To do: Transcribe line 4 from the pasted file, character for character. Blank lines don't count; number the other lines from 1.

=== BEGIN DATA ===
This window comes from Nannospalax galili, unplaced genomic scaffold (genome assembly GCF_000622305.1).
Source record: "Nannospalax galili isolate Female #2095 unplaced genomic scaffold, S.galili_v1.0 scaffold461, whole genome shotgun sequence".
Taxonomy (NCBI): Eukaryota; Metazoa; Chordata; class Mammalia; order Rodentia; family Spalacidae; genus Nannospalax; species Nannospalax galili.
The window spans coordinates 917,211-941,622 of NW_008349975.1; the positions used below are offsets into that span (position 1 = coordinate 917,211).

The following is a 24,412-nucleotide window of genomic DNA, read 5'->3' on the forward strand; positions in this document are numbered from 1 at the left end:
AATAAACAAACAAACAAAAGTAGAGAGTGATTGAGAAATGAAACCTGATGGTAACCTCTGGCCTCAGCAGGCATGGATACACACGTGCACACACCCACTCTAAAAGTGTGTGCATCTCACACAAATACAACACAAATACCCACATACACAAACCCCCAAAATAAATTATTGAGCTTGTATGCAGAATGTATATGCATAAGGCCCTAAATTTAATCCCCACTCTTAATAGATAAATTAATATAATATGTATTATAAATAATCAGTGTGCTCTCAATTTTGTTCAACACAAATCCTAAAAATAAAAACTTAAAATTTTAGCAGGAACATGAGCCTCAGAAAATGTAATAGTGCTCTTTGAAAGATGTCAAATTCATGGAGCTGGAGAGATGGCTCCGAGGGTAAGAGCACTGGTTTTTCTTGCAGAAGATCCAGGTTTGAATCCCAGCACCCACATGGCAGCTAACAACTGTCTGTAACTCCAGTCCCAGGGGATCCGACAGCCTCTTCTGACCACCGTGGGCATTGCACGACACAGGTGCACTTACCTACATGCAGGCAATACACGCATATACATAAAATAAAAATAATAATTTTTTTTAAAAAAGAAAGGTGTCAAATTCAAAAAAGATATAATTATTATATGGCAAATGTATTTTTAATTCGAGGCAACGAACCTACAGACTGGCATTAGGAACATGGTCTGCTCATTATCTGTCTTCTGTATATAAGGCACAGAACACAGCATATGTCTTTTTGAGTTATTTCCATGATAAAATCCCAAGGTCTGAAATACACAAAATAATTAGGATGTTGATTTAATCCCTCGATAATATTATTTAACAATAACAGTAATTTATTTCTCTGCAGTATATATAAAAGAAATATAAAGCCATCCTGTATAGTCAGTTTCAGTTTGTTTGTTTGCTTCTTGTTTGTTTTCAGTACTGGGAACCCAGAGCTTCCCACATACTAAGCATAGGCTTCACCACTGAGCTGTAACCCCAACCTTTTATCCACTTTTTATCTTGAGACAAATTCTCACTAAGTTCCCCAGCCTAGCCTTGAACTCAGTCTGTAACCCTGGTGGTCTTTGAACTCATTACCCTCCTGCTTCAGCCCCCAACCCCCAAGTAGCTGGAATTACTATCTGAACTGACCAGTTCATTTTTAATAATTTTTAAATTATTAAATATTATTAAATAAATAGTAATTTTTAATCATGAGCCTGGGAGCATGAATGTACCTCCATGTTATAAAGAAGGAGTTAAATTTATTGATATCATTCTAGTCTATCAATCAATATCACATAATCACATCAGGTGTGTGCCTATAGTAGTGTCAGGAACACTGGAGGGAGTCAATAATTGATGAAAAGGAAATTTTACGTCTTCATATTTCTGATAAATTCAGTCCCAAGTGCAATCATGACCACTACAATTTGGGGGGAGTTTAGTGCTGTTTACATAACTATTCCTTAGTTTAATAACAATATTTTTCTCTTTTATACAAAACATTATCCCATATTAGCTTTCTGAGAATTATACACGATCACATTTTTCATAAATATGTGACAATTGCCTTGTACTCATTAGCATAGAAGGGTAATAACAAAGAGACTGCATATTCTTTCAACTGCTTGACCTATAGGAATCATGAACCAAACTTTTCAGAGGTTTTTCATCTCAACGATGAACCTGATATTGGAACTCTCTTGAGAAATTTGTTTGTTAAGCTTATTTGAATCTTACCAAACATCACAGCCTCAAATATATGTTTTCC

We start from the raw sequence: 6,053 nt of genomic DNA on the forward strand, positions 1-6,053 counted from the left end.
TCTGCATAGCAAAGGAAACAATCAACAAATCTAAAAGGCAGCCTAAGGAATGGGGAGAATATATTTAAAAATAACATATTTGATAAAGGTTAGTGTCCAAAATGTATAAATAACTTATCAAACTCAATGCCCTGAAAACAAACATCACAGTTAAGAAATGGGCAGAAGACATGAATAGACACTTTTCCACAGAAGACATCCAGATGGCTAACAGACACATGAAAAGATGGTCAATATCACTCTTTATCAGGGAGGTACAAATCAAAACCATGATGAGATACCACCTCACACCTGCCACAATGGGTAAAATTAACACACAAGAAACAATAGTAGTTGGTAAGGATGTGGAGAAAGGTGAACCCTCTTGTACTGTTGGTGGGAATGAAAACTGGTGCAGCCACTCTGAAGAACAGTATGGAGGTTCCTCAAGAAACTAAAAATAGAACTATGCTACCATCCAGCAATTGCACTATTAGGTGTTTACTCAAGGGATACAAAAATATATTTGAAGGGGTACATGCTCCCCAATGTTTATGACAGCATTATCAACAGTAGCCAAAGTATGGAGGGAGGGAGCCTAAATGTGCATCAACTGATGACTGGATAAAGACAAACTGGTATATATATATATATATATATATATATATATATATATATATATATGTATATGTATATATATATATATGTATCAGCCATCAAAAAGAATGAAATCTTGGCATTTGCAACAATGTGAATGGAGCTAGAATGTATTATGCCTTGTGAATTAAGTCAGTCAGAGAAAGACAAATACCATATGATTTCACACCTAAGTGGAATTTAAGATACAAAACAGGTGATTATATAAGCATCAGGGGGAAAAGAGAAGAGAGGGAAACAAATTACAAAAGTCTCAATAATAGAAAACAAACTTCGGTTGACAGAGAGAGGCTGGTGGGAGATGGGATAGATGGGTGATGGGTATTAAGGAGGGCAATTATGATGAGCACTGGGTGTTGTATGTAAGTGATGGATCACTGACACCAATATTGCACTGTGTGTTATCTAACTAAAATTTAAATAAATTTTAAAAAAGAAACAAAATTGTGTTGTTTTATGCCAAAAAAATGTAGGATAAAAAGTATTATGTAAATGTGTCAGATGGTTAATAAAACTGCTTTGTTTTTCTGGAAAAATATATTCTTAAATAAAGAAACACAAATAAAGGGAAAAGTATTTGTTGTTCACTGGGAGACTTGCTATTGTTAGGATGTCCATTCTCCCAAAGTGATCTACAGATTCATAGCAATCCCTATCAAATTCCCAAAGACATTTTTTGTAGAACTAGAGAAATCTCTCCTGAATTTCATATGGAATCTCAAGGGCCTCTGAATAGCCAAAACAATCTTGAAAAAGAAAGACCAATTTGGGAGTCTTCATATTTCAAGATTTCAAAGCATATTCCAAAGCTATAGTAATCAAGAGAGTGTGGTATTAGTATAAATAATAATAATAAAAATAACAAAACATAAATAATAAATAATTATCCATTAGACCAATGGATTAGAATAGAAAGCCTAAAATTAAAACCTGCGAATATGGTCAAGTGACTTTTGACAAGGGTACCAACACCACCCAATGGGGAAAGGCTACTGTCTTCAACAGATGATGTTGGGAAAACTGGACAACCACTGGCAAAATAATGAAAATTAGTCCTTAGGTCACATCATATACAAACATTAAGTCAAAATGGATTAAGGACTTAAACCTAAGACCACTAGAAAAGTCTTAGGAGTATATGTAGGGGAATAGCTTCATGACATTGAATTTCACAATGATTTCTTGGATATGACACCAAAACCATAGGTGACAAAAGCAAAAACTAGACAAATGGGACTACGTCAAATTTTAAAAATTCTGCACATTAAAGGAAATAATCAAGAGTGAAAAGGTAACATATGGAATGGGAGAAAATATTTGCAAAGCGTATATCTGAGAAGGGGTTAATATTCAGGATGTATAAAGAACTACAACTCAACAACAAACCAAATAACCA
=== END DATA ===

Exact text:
The window spans coordinates 917,211-941,622 of NW_008349975.1; the positions used below are offsets into that span (position 1 = coordinate 917,211).